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Stopping the Great Lakes Radioactive Dump

Hundreds of environmental and public interest groups, dozens of governmental bodies and thousands of concerned residents across the Great Lakes Basin have joined in rejecting a proposal by the giant utility company Ontario Power Generation (OPG) to bury 200,000 cubic meters of its radioactive waste on the eastern shore of Lake Huron, near its Bruce Nuclear Generating Station, in Kincardine, Ontario. The proposed dump is for so-called low- and intermediate-level radioactive wastes from the company’s 20 nuclear reactors. The site is 1.2 kilometers from Lake Huron on Bruce Peninsula.

On May 6, Canada’s Joint Review Panel submitted to Canada’s Ministry of Environment — the Honorable Leona Aglukkaq — its formal recommendation to approve the plan. Intervening parties have 120 days to submit comments on the JRP’s “environmental assessment” once its “conditions” have been made public. Aglukkaq will then make a recommendation to Ontario’s Premier, Kathleen Wynne, who will make the final decision about whether the dump should be constructed.

Most of the groups, legislators and cities opposing the so-called Deep Geologic Repository (regular folks call it a hole in the ground) have decided to ignore or to just parody the forthcoming “conditions” regulating the plan. A nit-picking analysis of them, they say, only gives the impression that permanent contamination of the Great Lakes somehow an acceptable risk under certain theoretical, computer-model-derived conditions. As Dr. Gordon Edwards, founder of Canadian Coalition for Nuclear Responsibility, said May 19 over the phone, “We reject any permanent abandonment of radioactive waste deep underground near the Great Lakes. And this project, at this time, under any conditions is absurd.”

The Great Lakes is the drinking water supply for 40 million people in eight US states, two Canadian provinces, and a large number of Native American Reservations and First Nations. Great Lakes water is the lifeblood of millions, 20% of the world’s surface fresh water, and close to 90% of North America’s fresh water. As the Chernobyl and Fukushima radiation catastrophes have demonstrated, OPG’s proposed dump would put the Great Lakes and its residents at risk of radioactive ruination.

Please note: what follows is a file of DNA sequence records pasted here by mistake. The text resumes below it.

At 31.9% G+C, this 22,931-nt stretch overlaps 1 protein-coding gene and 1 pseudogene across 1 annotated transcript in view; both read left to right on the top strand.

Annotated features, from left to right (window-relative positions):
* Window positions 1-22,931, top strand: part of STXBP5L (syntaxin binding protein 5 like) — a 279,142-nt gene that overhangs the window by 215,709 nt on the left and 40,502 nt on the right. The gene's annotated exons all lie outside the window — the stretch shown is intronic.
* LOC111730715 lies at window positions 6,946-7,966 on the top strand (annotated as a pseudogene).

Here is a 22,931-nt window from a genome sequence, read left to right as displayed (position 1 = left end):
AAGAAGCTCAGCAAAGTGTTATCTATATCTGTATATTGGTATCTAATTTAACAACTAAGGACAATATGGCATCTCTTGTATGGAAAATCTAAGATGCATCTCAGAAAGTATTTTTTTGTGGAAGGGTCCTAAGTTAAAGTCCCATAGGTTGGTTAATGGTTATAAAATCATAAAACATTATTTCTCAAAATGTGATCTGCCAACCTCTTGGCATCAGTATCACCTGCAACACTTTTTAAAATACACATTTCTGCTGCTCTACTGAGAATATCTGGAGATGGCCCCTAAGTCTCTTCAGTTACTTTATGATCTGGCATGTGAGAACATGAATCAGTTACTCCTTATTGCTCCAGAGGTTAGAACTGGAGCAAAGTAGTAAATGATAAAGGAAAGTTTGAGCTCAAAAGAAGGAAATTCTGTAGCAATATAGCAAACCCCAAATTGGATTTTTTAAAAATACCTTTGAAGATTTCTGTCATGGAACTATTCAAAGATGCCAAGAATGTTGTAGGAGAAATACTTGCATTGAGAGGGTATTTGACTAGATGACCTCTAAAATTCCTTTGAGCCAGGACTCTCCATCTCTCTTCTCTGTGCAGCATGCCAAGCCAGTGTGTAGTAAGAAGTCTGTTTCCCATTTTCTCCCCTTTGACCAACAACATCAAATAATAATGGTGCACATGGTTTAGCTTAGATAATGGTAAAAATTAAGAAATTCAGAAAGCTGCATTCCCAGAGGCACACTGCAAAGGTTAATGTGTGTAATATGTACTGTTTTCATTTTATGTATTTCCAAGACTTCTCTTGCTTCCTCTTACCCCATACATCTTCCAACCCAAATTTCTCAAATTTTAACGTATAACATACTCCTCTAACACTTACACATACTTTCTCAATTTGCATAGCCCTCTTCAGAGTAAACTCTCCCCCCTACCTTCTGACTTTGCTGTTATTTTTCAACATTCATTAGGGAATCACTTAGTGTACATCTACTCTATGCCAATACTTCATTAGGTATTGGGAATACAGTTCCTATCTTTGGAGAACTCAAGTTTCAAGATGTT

During the course of extensive public hearings, dozens of show-stopping facts were revealed that should have seen the proposal nixed. (The Joint Review Panel’s lengthy report noted each one and then dismissed them all.) Among them:

* OPG confessed to a lack of seriousness about containing the radioactive wastes, saying in a public brochure that even if all 200,000 cubic meters of it were to spread into Lake Huron, the public would not be endangered. The claim sent shock waves through the environmental community in view of the need to permanently containerize radioactive materials for hundreds of generations.

* The company grossly underestimated the level of radioactivity in much of the waste intended for the dump. Intermediate-level nuclear wastes include highly-radioactive components from reactor cores which can remain carcinogenic and mutagenic for 100,000 years or more, the Toronto Star reported April 18, 2014. The same article noted that an “expert panel” had concluded that the “immense” waters of the Great Lakes would “greatly dilute” any radiation-bearing water that might leak from the proposed nuclear waste site.

* The company’s secretive plans to double the dump’s already gigantic capacity, once the initial plan’s been approved, and to bury highly-radioactive “decommissioning wastes” left from pending reactor shutdowns across Ontario.

* Although OPG claims that the DGR should cost $1 billion to construct and operate, the US Department of Energy’s (DOE’s) most recent cost estimate for the (cancelled) Yucca Mountain, Nevada DGR was almost $100 billion. Further, the February 2014 underground explosion and fire at the Waste Isolation Pilot Plant in New Mexico (after which Canada’s DGR plan is modeled) — and the resulting radioactive release to the environment — will cost hundreds of millions and perhaps even $1 billion to address.

The company has repeatedly insisted that getting approval from the indigenous Saugeen Ojibway Nation (SON) would be necessary for the project to proceed. On May 8, Saugeen First Nation Chief Vernon Roote said, “Of course we are opposed to it. In our community that I represent … there are no members that are agreeable to the burial at the site at this time.” OPG spokesperson Neal Kelly responded to the Chief, telling the Toronto Star, “We will not build this project without SON support.”

So the Joint Review Panel’s May 6 acceptance of the plan is something of a declaration of war against the First Nations, against the Precautionary Principle, and against the Great Lakes Basin itself. If the Ministry of Environment and Ontario’s Premier decide to approve the incredibly risky scheme, the bi-national grassroots coalition will have to intensify its opposition and resistance.

At least 154 cities and municipalities across eight US states and Ontario — including Toronto, Chicago and Duluth — have passed resolutions opposing the ill-advised dump. US Senators and Representatives need to hear that voters want them to support bipartisan bills in Congress demanding rejection of the DGR, and calling on President Obama to take action against it.

John LaForge works for Nukewatch and lives on the Plowshares Land Trust near Luck, Wisc.

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John LaForge is a Co-director of Nukewatch, a peace and environmental justice group in Wisconsin, and edits its newsletter.

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